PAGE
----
As an armchair linguist and general language nerd, I love listening to material in a language I don’t know. A sextet of Finnish Satanists and black metal veterans, Ajattara have a platter that fits that bill, and because of my total unfamiliarity with them, I approached the record with totally open ears. Lupaus, the band’s ninth full-length following a six-year hiatus, is a bit of a genre puzzle, as it’s hard for me to call it straight black metal. It reminds me most of modern era Rotting Christ or Abbath, despite sounding like neither, in that it blends melodic black metal roots with death metal and other elements to carve out a unique sound.
As mentioned, the lyrics are all in Finnish, so despite a very well-enunciated vocal performance from frontman Ruoja, the lyrical content is more than a little opaque. Fortunately, the band provide enough information to puzzle out its contents, language barrier or no. Described by the band themselves as a requiem for Satan, the whole record has a somewhat solemn thread running through its standard black metal sinisterity. I could be way off on this, but it leaves me with a distinct impression of actual religious Satanism, though a very different sort than that professed by the likes of Deathspell Omega. The sermon-like chanting of “Suru” or the bell accompaniment and strained, pained vocals of the title track serve to reinforce this most feeling. It’s not all somberness and gravitas, though, as “Amen” and “Ave Satanis” protect the middle of the album from an all-too-common sag, with up-tempo riffage and driving rhythm work, a call and response chorus on the former, and great tremmy riffing in the chorus of the latter. This variation in tempo and instrumental focus from track to track is one of the album’s greatest strengths.
My favorite sections are up-tempo, like the quick start-stop trem riffs and sharp solo on opener “Saatanan Sinetti,” the rollicking bass of “Ristinkirot,” and the truly stellar riff work and chanting chorus on standout track “Uhrilahja.” Overall composition is tight, with the band cohesive and seamless, even on tracks I find a bit less compelling, leaving it difficult to call out particular selections as good or bad. The mix only contributes to this, with everything balanced but clear. Even the bass rings out when shadowing the rhythm guitar, which might as well be a unicorn in the context of black metal. And when the bass does step aside for a riff or two, said leads are nice and slinky. The riffage is consistently engaging, albeit not earworm-y like the all-time greats. All that said, the drum work doesn’t stand out as anything special, playing a more supplemental role on much of the album.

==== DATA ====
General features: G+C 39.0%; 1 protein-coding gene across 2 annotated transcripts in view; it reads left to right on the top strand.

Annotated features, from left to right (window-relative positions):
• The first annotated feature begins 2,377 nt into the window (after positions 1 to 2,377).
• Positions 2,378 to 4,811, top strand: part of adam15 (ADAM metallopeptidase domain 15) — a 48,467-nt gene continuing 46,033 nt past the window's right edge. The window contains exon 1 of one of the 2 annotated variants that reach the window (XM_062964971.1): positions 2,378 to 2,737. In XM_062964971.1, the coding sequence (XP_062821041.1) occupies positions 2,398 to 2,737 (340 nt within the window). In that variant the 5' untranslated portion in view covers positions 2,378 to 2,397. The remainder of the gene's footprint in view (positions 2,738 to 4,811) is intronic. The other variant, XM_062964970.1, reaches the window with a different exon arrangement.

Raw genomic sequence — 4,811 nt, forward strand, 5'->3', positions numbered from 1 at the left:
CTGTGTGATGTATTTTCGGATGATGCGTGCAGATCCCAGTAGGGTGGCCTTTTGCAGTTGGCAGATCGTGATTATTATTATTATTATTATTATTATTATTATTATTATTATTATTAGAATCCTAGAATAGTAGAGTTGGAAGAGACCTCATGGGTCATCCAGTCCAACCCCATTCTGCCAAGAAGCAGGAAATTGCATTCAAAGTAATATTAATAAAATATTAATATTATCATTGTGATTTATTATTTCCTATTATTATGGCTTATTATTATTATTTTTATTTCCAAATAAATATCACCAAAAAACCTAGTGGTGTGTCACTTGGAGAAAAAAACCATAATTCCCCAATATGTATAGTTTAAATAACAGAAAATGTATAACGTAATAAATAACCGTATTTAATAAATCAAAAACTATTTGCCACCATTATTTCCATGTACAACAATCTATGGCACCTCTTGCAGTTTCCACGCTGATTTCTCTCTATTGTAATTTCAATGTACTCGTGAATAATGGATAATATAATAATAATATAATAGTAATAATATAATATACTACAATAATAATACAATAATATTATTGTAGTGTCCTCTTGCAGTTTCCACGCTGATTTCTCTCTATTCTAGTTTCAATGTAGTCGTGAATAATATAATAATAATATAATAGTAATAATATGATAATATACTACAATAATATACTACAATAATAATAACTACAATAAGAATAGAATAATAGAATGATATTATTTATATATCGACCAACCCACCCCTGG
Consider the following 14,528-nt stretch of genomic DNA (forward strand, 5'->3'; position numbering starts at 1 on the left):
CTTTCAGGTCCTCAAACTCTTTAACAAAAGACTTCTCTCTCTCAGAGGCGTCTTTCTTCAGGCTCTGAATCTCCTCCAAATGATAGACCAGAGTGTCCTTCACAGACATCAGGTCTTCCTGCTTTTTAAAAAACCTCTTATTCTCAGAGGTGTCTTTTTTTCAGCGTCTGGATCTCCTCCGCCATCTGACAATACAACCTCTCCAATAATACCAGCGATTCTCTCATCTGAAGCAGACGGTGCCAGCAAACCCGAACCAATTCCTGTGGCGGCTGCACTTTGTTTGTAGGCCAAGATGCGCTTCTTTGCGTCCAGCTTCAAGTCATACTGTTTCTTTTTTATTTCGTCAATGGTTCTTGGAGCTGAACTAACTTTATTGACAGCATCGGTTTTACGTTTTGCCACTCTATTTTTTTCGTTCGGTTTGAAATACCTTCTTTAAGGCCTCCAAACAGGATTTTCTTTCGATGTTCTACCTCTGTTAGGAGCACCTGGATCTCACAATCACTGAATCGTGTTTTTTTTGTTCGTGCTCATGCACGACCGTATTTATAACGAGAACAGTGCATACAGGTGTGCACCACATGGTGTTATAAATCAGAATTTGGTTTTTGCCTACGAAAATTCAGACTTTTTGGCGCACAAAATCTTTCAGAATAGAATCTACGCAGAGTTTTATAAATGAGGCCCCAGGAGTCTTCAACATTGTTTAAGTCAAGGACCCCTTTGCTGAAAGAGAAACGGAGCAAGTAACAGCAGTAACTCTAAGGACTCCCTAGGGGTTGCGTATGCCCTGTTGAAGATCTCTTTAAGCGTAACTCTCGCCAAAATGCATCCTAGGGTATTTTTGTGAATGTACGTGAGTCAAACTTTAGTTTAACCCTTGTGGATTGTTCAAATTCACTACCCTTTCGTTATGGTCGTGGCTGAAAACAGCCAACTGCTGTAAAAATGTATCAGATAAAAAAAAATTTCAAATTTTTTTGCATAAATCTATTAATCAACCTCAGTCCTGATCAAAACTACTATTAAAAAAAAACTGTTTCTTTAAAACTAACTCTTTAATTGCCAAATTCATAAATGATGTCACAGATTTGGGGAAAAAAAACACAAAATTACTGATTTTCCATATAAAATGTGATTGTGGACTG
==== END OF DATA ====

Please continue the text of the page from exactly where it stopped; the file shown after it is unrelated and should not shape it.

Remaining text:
It’s difficult to call out problems with this record. “Suru” was a tad dull to my ear, granted, and “Ave Satana” might be too springy for some listeners, but the only major problem is the master. The dynamic range of 6 is consistent across the entire album, and as well put-together a package as it is, I shudder to think what it might have sounded like with more room to breath. The only other minor nitpick I have is that album closer “Machete” feels tacked on, despite being decent. I almost get the feeling that it’s a cover, but the promo doesn’t flag it as such and I can’t find anything by that title.
In spite of a slightly squashed master, this album kills. I’ve no idea if this is top ten material for me, but I will most certainly be revisiting this many, many times in the future, as well as digging through the band’s back catalog.